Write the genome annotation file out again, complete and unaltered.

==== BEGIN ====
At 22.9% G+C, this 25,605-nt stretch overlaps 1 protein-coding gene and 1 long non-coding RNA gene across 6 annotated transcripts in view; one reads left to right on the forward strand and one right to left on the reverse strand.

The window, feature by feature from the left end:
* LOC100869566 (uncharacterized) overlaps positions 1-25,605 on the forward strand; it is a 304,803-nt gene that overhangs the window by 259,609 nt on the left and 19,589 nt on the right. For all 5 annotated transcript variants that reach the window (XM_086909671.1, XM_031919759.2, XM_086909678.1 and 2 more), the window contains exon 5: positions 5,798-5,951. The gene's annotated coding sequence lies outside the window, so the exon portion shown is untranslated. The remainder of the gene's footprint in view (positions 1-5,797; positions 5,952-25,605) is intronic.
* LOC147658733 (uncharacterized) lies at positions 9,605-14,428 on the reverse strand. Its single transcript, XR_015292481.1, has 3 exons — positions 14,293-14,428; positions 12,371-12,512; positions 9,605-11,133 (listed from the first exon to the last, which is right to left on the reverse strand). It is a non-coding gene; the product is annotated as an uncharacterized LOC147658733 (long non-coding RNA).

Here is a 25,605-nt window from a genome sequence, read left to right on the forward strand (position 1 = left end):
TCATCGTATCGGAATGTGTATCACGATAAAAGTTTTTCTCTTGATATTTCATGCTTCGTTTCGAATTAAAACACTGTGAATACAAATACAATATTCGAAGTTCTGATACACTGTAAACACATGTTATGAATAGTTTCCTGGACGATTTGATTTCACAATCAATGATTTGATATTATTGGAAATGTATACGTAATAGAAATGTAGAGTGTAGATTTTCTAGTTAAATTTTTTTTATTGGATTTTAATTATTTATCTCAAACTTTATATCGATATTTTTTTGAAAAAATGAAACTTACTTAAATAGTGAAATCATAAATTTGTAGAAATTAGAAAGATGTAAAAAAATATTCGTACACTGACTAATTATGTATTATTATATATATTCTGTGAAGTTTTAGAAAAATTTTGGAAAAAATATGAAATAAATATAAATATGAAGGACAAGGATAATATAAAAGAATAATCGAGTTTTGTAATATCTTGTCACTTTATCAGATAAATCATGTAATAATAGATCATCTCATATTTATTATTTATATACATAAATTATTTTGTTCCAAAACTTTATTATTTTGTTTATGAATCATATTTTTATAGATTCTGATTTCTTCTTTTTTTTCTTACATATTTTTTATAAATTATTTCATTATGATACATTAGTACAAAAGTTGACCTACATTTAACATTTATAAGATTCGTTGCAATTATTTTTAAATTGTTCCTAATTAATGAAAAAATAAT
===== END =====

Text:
At 22.9% G+C, this 25,605-nt stretch overlaps 1 protein-coding gene and 1 long non-coding RNA gene across 6 annotated transcripts in view; one reads left to right on the forward strand and one right to left on the reverse strand.

The window, feature by feature from the left end:
* LOC100869566 (uncharacterized) overlaps positions 1-25,605 on the forward strand; it is a 304,803-nt gene that overhangs the window by 259,609 nt on the left and 19,589 nt on the right. For all 5 annotated transcript variants that reach the window (XM_086909671.1, XM_031919759.2, XM_086909678.1 and 2 more), the window contains exon 5: positions 5,798-5,951. The gene's annotated coding sequence lies outside the window, so the exon portion shown is untranslated. The remainder of the gene's footprint in view (positions 1-5,797; positions 5,952-25,605) is intronic.
* LOC147658733 (uncharacterized) lies at positions 9,605-14,428 on the reverse strand. Its single transcript, XR_015292481.1, has 3 exons — positions 14,293-14,428; positions 12,371-12,512; positions 9,605-11,133 (listed from the first exon to the last, which is right to left on the reverse strand). It is a non-coding gene; the product is annotated as an uncharacterized LOC147658733 (long non-coding RNA).

Here is a 25,605-nt window from a genome sequence, read left to right on the forward strand (position 1 = left end):
TCATCGTATCGGAATGTGTATCACGATAAAAGTTTTTCTCTTGATATTTCATGCTTCGTTTCGAATTAAAACACTGTGAATACAAATACAATATTCGAAGTTCTGATACACTGTAAACACATGTTATGAATAGTTTCCTGGACGATTTGATTTCACAATCAATGATTTGATATTATTGGAAATGTATACGTAATAGAAATGTAGAGTGTAGATTTTCTAGTTAAATTTTTTTTATTGGATTTTAATTATTTATCTCAAACTTTATATCGATATTTTTTTGAAAAAATGAAACTTACTTAAATAGTGAAATCATAAATTTGTAGAAATTAGAAAGATGTAAAAAAATATTCGTACACTGACTAATTATGTATTATTATATATATTCTGTGAAGTTTTAGAAAAATTTTGGAAAAAATATGAAATAAATATAAATATGAAGGACAAGGATAATATAAAAGAATAATCGAGTTTTGTAATATCTTGTCACTTTATCAGATAAATCATGTAATAATAGATCATCTCATATTTATTATTTATATACATAAATTATTTTGTTCCAAAACTTTATTATTTTGTTTATGAATCATATTTTTATAGATTCTGATTTCTTCTTTTTTTTCTTACATATTTTTTATAAATTATTTCATTATGATACATTAGTACAAAAGTTGACCTACATTTAACATTTATAAGATTCGTTGCAATTATTTTTAAATTGTTCCTAATTAATGAAAAAATAAT